Source: BBC 6 Minute English
0 In singing talent shows contestants
A are well-known artists.
B don’t compete with each other.
C want to become famous.
1 According to Neil,
A the format is successful.
B the music is generally bad.
C these shows suit his favourite music.
2 Simon Cowell
A is pleasant to the contestants.
B makes a lot of money out of the shows.
C used to be a successful singer.
3 Putting someone down is
C usually done on TV.
4 Producer Pete Waterman believes Simon
A thinks a lot of himself.
B is the biggest talent in the world.
C is obsessive.
5 What motives Simon is
A artistic ambition.
B great music.
6 According to George Ergatoudis, winners of the show
A are successful for two or three years.
B don’t even have a successful album.
C don’t have a long career.
7 The oldest person to audition for the X Factor was
Photo: BBC 6 Minute English
Kate: Hi Neil.
Neil: Hello Kate
Kate: Well Neil, I know you're quite a big music fan so I wanted to start the programme today by asking you what you know about the TV singing talent shows that everyone seems to be talking about.
Neil: Well, I think you mean shows like 'The X Factor', 'Pop Idol' and numerous others. They are basically singing competitions or talent shows which are aired on TV. Talent shows are events where people compete to show how skilled they are in a particular area – and here it's singing. Many people who are aspiring pop stars or performers try to impress judges with their musical talent in the hope of getting a record deal, fame and fortune.
Kate: Yes, it seems there are a lot of people out there who want to be pop stars! So we know that TV singing talent shows are very popular but what do you personally think of them, Neil?
Neil: Well it's certainly a winning format where people audition and the judges and audience voters gradually eliminate them and until there is just one winner left. This works very well so we can call it a winning format. But although many people seem to find it compelling viewing, I'm afraid I find the music too mainstream, unoriginal, predictable, and accepted by most people. It doesn't interest me at all. The type of music I like I'm afraid doesn't really feature in these shows.
Kate: Well, the man behind one of these shows 'the X Factor' is someone called Simon Cowell and he has sold his winning format to more than 40 countries worldwide including Denmark, Italy, Spain, Russian, Colombia and India.
Neil: Yes, he's been very successful – he is a judge on the actual shows, the owner of the format and the person who profits from the sales of the music after the show has ended. He is also well known for being incredibly rude to the contestants.
Kate: Let's hear an example of how he speaks to people who are auditioning:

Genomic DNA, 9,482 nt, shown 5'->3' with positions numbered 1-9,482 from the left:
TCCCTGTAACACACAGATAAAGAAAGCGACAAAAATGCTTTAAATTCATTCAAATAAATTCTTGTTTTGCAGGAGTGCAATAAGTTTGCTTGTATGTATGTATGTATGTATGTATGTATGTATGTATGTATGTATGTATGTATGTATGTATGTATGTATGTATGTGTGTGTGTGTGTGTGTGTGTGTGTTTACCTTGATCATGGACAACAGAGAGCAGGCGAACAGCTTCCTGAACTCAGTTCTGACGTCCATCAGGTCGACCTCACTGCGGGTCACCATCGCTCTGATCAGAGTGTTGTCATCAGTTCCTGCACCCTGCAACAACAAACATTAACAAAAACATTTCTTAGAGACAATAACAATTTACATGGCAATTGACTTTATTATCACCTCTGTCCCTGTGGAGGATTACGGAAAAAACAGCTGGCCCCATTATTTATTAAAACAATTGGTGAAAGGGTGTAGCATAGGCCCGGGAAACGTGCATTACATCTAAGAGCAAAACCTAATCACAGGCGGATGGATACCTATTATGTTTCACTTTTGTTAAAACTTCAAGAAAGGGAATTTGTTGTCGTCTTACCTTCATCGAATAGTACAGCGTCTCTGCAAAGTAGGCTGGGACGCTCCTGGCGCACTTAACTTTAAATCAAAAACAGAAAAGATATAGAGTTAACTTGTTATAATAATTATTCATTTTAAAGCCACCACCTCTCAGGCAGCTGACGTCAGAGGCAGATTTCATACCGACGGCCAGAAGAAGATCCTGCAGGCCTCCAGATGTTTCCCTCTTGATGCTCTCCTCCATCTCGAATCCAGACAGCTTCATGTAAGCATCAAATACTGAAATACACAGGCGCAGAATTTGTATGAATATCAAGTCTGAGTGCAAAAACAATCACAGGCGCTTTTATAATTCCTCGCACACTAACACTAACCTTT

You can't sing. Not very good and incredibly annoying
I just think you should give us a chance
But a chance to do what?
Yeah - Girls we have weeks not decades
Neil: Comments like these can be called put downs. You can 'put someone down', which means that you are rude them and insult them as a person or their ability to do something. Not a very nice thing to do.
Kate: Now let's hear what one of fellow producers, Pete Waterman says about him:
He's got an ego – the biggest ego in the world. Simple as that. He's driven. He sees an opportunity and he's built it into the world's biggest format. Quite incredible.
Kate: So what is it do you think it is that drives Simon Cowell – money perhaps? The desire to make great music or maybe it's just down to artistic ambition? Let's hear what Pete Waterman says about this:
Artistic ambition! Give me a break – it's about being famous!
Kate: But what about the winners' musical careers after the show has ended? Next we're going to hear from someone else in the music industry. George Ergatoudis, Head of Music at BBC Radio 1. Do the artists or singers go on to have long or fulfilling careers?
A lot of the artists that have come through his show have pretty short lived careers. You know, they have a bright moment following the show perhaps 2 or 3 successful singles or a successful initial album and the story kind of starts to wane….'
Kate: Well this doesn't seem to stop people wanting to take part in the show and watch it.
Kate: And lastly the answer to the question I asked you. What age was the oldest person to audition for the X Factor?
Neil: I said 101.
Kate: I'm afraid they weren't quite as old as that. The oldest person was actually 84 which is still quite good going. That's all for today. Thanks for joining us today. Until next time. Goodbye!
1C 2B 3A 4A 5C 6C 7A